Many people will argue about which DVR is the best. Honestly, they each have their pluses and minuses so arguing about "The Best!" becomes a moot point.
What does matter is what each platform offers and whether or not you need that feature. That said, in many ways, each DVR platform also carries similarities. As much as they can differ, certain features are being added to multiple systems. This allows great expansion of what a DVR can do and can even change the definition of "DVR".
Below are some of the best DVRs available at the current time.
Since the original launch in 1999, TiVo has become a household name.
A current TiVo Premiere DVR will cost you anywhere from $99 to $499 depending on the model and contract you select. When compared to a service provider’s leased DVR, the upfront cost is much greater but with that you’re getting a much better experience.
Not only does TiVo provide a feature rich DVR experience, you get a lot of add-ons as well. They have continued to add access to both local and internet content throughout the years. Amazon VoD, Netflix and Pandora are just a few of the offerings provided with a TiVo device.
Something to keep in mind is that TiVo does charge a monthly service fee.
Microsoft’s platform has always been a niche product since its introduction. The need to connect a PC to your TV has kept the software from going mainstream. Also, even though computers have continued to drop in price, the cost of adding a digital ready tuner that receives the same channels as your service provider’s STB is quite high.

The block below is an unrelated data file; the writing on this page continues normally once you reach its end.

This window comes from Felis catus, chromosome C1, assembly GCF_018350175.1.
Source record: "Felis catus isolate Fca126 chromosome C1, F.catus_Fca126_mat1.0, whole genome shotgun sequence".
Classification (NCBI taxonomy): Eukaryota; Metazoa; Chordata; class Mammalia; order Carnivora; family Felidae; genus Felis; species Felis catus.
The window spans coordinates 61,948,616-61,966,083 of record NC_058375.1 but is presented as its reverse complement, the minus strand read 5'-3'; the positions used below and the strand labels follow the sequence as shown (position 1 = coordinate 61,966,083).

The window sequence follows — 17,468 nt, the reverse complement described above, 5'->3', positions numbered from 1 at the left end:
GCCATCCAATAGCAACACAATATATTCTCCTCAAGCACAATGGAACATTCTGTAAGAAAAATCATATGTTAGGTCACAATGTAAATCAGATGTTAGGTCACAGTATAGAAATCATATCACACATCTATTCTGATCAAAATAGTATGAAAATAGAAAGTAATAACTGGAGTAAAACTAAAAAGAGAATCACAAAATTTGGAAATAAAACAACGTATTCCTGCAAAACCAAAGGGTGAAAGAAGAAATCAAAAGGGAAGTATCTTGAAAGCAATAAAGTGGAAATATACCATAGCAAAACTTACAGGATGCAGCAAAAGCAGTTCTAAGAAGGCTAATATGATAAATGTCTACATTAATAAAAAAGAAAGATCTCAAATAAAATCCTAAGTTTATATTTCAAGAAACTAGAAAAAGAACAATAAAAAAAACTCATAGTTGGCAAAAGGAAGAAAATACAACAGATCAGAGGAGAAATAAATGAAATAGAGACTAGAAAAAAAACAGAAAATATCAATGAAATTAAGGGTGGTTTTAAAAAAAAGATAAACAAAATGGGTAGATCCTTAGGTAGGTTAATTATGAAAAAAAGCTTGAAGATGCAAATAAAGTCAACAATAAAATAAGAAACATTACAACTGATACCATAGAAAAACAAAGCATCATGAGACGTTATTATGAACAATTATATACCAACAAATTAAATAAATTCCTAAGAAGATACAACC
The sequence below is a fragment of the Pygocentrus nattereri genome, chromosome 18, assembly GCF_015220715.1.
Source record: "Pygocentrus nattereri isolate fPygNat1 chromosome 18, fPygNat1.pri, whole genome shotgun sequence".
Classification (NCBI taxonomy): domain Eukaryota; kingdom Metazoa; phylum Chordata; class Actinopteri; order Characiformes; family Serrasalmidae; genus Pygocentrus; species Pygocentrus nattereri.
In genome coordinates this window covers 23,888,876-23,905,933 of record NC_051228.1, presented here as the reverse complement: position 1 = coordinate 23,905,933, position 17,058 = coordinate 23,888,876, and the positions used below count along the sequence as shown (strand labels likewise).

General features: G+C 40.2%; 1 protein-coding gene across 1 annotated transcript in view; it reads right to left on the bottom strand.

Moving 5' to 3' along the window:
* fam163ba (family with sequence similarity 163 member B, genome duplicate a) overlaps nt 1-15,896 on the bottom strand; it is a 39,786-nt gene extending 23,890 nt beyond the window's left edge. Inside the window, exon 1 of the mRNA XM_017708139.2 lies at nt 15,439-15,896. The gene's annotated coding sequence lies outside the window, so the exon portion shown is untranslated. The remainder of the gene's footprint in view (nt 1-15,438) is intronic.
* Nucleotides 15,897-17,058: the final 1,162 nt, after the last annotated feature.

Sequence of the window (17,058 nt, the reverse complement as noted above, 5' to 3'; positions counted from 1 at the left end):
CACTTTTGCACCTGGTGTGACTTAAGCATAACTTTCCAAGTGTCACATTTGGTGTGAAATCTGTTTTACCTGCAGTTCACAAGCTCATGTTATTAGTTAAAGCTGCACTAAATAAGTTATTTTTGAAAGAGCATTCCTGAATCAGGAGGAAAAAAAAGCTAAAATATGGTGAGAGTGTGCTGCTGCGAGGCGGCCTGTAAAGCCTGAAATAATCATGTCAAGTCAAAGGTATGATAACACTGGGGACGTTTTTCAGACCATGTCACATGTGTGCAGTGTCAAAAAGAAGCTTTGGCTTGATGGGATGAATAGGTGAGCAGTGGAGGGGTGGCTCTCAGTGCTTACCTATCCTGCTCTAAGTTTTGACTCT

That said, using Media Center means that you can receive any kind of TV broadcast. From cable, to over-the-air, all you need is the right tuner installed. Since hard drives can be added at anytime, you never have to run out of recording space.
Using an Xbox 360, any TV in your house can be connected to the Media Center PC and receive live and recorded TV as well as any other shared content.
Much like Windows Media Center, SageTV runs on your PC and provides DVR functionality as well as other features.
More of a hobbyists software, SageTV has a bit of a steeper learning curve than Media Center. The software does have excellent core functionality and an active community has grown around the product and has provided many extra plugins to extend the experience.
One issue Sage does have is that there is no native CableCARD support and that means no HD digital cable. There are ways around this but again, it’s something for someone with some dedication.
Using the company’s hardware extenders you can stream your TV not just anywhere in your home but anywhere in the world where you have an internet connection.
Although you typically won’t find a provider DVR listed in a “Top 5” but when it comes to DVRs, Dish Network, and the below listed DirecTV have actually done a decent job. Of course you’ll have to subscribe to the respective service in order to use their platform.
While you won’t find the functionality or extra features that you will on a platform such as TiVo, Dish Network’s ViP 922 does allow you to watch live TV or recorded TV on mobile devices anywhere you have an internet connection.
As well, unlike cable company DVRs, Dish has done a pretty good job of providing an easy to use and functional UI.
Much like Dish Network, DirecTV has worked hard to provide a decent UI for customers. The company has also promised to launch a new TiVo-loaded device although when this will happen is still up in the air.
While DirecTV does offer mobile apps, they have yet to allow streaming of content to them. As competition heats up in this space, you can bet it won’t be long before they do.
One advantage DirecTV has over competitors is the ability to use a single DVR to feed any TV in your house. Their whole home service will provide TV to up to 15 other televisions. This is something that many people have been asking for and while Time Warner has begun to roll out a whole-home service, it’s currently only available in their east coast region.